Oct 3 (Reuters) - CBS Corp has placed television executive Vincent Favale on leave after earlier allegations of using sexual and homophobic language resurfaced, the company said on Wednesday.
The action was taken against Favale, who is a senior vice president of talent for CBS Television Studios, after CNN here reported on allegations made by nine unnamed sources on Wednesday.
"I'll never forget the day he told me he got four erections while watching Jennifer Hudson rehearse," a female former CBS executive told CNN.
Favale was a senior programming executive on the "Late Show with David Letterman" and "The Late Show with Stephen Colbert."
“The comments reported in this (CNN) story are offensive and not consistent with the standards we expect from our executives or the culture we want at CBS," CBS said in an emailed statement.
"The network investigated a complaint for inappropriate language that was received in January 2016, and corrective action was taken," CBS said. "However, since concerned voices are speaking up nearly three years later, additional review is warranted. Mr. Favale has been placed on leave while we look into this situation further.”
Favale was not immediately reachable for comment to Reuters, but in a statement to CNN, he said "Allegations that I have ever retaliated against anyone in any fashion are 100 percent false."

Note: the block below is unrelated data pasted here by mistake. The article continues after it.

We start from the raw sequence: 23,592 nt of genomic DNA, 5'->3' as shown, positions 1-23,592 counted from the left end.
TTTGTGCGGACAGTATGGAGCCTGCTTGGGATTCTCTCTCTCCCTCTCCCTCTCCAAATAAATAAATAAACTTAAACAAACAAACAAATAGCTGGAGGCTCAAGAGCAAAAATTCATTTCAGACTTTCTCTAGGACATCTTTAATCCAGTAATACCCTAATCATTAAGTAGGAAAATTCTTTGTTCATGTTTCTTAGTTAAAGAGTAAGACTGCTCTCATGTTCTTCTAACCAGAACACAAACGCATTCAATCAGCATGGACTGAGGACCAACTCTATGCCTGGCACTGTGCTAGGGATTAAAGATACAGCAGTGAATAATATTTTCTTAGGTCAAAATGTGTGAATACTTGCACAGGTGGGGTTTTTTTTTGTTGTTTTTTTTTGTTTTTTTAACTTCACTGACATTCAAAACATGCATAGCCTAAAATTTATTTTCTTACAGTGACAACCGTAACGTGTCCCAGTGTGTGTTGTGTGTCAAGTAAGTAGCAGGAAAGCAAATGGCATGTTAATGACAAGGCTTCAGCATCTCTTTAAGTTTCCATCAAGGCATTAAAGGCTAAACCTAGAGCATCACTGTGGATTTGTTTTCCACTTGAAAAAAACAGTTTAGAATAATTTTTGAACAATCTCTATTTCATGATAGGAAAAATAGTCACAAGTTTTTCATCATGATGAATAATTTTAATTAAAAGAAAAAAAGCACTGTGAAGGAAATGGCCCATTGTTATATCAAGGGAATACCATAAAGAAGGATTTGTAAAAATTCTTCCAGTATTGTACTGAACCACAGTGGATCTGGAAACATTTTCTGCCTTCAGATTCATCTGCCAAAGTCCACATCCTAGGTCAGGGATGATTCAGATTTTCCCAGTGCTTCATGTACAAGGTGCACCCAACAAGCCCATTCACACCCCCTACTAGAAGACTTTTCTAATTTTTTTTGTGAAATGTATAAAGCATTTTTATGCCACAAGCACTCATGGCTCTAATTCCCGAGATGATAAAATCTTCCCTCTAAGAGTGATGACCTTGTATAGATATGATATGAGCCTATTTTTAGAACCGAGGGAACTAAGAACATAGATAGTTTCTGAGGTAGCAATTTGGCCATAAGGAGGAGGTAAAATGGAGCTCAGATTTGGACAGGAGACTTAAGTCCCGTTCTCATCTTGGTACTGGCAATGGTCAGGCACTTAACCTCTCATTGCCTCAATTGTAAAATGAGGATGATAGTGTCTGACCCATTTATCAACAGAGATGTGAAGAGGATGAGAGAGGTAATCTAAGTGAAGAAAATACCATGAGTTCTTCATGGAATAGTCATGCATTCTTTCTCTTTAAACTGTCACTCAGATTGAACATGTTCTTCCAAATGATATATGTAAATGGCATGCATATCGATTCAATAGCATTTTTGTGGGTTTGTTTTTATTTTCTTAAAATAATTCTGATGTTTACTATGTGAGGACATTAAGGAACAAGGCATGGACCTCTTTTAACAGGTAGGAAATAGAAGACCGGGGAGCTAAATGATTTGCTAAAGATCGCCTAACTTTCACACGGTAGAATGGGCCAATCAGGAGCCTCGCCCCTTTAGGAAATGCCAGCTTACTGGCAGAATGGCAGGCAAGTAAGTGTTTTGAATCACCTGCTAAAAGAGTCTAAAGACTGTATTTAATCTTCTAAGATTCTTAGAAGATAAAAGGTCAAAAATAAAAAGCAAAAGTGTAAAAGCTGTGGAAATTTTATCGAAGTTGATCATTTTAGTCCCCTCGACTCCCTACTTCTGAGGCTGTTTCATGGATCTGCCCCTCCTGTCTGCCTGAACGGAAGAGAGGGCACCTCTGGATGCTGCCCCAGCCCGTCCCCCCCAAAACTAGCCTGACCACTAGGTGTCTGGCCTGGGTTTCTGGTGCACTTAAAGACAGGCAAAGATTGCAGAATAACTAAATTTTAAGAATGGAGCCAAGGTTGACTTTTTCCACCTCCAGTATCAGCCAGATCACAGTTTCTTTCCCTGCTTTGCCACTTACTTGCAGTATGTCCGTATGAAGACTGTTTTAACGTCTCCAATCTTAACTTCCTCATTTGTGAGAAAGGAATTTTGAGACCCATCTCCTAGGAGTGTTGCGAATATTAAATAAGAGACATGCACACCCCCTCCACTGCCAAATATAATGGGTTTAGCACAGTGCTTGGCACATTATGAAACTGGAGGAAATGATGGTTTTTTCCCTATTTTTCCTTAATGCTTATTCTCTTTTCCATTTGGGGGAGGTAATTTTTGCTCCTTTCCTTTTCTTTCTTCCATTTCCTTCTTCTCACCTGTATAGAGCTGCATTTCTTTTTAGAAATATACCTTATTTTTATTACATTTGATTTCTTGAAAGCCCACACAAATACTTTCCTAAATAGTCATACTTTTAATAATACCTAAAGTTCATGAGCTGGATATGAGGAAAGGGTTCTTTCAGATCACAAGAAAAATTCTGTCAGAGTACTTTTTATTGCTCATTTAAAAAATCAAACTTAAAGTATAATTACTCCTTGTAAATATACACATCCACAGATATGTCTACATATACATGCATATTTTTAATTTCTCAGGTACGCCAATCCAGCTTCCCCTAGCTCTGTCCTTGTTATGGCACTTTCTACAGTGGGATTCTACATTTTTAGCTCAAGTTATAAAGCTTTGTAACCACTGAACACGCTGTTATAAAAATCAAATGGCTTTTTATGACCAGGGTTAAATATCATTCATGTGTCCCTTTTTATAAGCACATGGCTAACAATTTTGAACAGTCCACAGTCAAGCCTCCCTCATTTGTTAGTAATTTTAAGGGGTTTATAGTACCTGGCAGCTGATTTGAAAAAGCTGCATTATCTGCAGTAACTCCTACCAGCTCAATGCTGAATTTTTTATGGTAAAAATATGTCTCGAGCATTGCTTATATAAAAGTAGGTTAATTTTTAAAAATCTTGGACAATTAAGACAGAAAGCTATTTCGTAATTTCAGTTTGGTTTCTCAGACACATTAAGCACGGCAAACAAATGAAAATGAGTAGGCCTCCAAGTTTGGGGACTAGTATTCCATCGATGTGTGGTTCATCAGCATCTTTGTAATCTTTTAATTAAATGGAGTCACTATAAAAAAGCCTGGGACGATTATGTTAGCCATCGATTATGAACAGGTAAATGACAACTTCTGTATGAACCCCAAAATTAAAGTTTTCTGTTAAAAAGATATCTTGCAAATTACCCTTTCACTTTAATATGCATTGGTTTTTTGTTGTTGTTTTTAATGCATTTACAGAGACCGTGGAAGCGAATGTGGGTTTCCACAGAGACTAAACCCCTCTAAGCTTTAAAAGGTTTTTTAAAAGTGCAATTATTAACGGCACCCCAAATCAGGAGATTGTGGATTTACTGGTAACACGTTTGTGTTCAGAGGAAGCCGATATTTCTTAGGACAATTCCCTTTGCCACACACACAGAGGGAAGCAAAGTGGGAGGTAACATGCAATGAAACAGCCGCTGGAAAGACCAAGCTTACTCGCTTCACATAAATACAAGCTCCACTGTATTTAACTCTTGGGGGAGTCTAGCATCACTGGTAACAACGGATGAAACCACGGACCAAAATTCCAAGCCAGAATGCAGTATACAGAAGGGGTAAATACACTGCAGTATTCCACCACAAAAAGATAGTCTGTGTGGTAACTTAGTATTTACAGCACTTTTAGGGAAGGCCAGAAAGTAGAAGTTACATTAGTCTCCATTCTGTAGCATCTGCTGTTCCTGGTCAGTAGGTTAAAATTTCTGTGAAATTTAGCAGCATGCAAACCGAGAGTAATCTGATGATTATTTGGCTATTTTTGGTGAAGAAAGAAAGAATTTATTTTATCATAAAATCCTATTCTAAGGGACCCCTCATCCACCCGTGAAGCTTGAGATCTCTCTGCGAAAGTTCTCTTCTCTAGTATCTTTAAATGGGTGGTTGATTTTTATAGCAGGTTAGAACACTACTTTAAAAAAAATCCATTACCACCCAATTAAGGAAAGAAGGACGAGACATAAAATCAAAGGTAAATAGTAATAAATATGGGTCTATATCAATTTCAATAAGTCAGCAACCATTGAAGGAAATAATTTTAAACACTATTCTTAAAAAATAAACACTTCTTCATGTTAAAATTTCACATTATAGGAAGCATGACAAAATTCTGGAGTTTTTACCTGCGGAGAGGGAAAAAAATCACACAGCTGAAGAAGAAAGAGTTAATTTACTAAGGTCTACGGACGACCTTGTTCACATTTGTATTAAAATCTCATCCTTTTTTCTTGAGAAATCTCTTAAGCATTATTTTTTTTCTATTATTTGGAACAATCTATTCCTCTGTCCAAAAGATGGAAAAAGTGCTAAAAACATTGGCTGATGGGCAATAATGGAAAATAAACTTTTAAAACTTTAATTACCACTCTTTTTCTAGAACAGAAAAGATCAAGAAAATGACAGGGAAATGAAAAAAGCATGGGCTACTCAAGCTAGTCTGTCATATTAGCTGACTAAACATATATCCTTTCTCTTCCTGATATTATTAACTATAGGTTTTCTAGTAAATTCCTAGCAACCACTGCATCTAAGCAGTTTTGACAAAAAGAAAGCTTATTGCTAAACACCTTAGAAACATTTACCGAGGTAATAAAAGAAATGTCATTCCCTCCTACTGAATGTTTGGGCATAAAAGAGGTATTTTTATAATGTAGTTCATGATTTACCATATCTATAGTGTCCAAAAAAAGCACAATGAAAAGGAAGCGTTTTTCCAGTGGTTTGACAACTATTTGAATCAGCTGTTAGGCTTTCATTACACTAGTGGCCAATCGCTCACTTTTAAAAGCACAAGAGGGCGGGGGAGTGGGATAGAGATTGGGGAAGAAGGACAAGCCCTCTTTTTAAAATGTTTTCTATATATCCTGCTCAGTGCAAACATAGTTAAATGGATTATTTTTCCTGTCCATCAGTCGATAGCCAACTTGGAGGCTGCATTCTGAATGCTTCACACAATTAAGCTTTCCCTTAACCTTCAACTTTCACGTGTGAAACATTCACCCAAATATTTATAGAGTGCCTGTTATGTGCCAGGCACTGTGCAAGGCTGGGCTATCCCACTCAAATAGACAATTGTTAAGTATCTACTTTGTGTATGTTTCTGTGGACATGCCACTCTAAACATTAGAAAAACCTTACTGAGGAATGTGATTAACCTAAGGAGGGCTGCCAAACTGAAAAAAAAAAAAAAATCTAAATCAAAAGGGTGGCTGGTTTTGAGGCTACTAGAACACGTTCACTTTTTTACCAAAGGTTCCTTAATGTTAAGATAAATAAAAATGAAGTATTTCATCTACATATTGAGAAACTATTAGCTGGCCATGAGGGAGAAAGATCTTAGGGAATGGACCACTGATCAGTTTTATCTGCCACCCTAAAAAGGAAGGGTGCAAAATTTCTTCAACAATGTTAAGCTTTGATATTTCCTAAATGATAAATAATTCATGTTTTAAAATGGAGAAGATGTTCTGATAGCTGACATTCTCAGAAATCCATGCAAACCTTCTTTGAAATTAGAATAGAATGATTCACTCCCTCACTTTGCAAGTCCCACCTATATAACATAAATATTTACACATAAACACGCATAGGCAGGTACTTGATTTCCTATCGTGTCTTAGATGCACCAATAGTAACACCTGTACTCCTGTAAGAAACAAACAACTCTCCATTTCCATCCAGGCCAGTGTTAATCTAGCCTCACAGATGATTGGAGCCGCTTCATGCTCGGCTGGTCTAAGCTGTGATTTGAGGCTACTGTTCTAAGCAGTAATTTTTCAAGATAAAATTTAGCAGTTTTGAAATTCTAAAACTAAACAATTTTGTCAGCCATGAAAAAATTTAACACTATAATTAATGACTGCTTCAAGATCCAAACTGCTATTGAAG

"I have spent my entire career working at comedy shows, where there has always been a wide latitude to make transgressive jokes while preparing the program. While we make a lot of jokes, these jokes attributed to me, whether said in rehearsals or production meetings, are being taken out of context and were not said in the way being presented here," he said.
The latest report comes weeks after Leslie Moonves stepped down as Chairman and Chief Executive of CBS following a series of allegations of sexual harassment and assault from 12 women documented in two investigations by the New Yorker magazine in July and September this year.
An investigation by two law firms hired by an independent committee in CBS's board of Moonves continues.
At stake is a $120 million severance payment to Moonves that could be withdrawn if the board decides Moonves could be fired for cause.
One CBS employee told CNN that she was excluded from meetings after complaining about Favale's inappropriate language. The employee eventually left the company.
One person familiar with the complaints against Favale told Reuters Favale was warned about his behavior in 2016 and the company had received no other similar complaints about his conduct before or since then.
Current and former CBS employees said Favale's remarks span 2015 to 2018. (Reporting by Kenneth Li; editing by Clive McKeef)